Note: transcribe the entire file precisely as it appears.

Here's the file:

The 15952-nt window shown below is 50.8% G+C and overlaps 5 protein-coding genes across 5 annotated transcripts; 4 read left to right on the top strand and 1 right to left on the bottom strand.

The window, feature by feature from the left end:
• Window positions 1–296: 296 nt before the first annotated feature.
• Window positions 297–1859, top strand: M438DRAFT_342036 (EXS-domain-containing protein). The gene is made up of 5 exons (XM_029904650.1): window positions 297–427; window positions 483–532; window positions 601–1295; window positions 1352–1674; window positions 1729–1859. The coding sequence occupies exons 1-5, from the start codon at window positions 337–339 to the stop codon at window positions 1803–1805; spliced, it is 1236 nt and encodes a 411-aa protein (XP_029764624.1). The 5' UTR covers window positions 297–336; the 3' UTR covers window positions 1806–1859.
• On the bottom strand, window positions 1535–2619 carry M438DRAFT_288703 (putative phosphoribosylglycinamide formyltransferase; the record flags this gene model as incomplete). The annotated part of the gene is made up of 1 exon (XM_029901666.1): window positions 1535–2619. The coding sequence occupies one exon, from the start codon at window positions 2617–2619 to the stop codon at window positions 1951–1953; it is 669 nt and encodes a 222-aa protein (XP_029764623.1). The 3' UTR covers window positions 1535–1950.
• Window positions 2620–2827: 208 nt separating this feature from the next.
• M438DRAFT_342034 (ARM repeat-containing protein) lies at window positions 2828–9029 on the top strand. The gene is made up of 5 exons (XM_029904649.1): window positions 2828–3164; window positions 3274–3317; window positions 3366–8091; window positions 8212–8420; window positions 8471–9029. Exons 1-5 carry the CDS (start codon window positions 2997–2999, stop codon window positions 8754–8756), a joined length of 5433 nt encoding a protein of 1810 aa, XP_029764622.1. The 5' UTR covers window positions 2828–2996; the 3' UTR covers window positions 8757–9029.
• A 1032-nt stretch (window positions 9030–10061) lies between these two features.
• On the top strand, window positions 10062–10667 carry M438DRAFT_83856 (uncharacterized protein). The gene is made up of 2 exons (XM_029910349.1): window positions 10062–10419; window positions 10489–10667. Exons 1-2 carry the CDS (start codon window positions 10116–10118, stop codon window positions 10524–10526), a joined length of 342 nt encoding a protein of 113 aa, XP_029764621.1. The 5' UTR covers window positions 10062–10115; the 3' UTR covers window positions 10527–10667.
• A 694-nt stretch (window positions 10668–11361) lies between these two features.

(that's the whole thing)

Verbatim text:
The 15952-nt window shown below is 50.8% G+C and overlaps 5 protein-coding genes across 5 annotated transcripts; 4 read left to right on the top strand and 1 right to left on the bottom strand.

The window, feature by feature from the left end:
• Window positions 1–296: 296 nt before the first annotated feature.
• Window positions 297–1859, top strand: M438DRAFT_342036 (EXS-domain-containing protein). The gene is made up of 5 exons (XM_029904650.1): window positions 297–427; window positions 483–532; window positions 601–1295; window positions 1352–1674; window positions 1729–1859. The coding sequence occupies exons 1-5, from the start codon at window positions 337–339 to the stop codon at window positions 1803–1805; spliced, it is 1236 nt and encodes a 411-aa protein (XP_029764624.1). The 5' UTR covers window positions 297–336; the 3' UTR covers window positions 1806–1859.
• On the bottom strand, window positions 1535–2619 carry M438DRAFT_288703 (putative phosphoribosylglycinamide formyltransferase; the record flags this gene model as incomplete). The annotated part of the gene is made up of 1 exon (XM_029901666.1): window positions 1535–2619. The coding sequence occupies one exon, from the start codon at window positions 2617–2619 to the stop codon at window positions 1951–1953; it is 669 nt and encodes a 222-aa protein (XP_029764623.1). The 3' UTR covers window positions 1535–1950.
• Window positions 2620–2827: 208 nt separating this feature from the next.
• M438DRAFT_342034 (ARM repeat-containing protein) lies at window positions 2828–9029 on the top strand. The gene is made up of 5 exons (XM_029904649.1): window positions 2828–3164; window positions 3274–3317; window positions 3366–8091; window positions 8212–8420; window positions 8471–9029. Exons 1-5 carry the CDS (start codon window positions 2997–2999, stop codon window positions 8754–8756), a joined length of 5433 nt encoding a protein of 1810 aa, XP_029764622.1. The 5' UTR covers window positions 2828–2996; the 3' UTR covers window positions 8757–9029.
• A 1032-nt stretch (window positions 9030–10061) lies between these two features.
• On the top strand, window positions 10062–10667 carry M438DRAFT_83856 (uncharacterized protein). The gene is made up of 2 exons (XM_029910349.1): window positions 10062–10419; window positions 10489–10667. Exons 1-2 carry the CDS (start codon window positions 10116–10118, stop codon window positions 10524–10526), a joined length of 342 nt encoding a protein of 113 aa, XP_029764621.1. The 5' UTR covers window positions 10062–10115; the 3' UTR covers window positions 10527–10667.
• A 694-nt stretch (window positions 10668–11361) lies between these two features.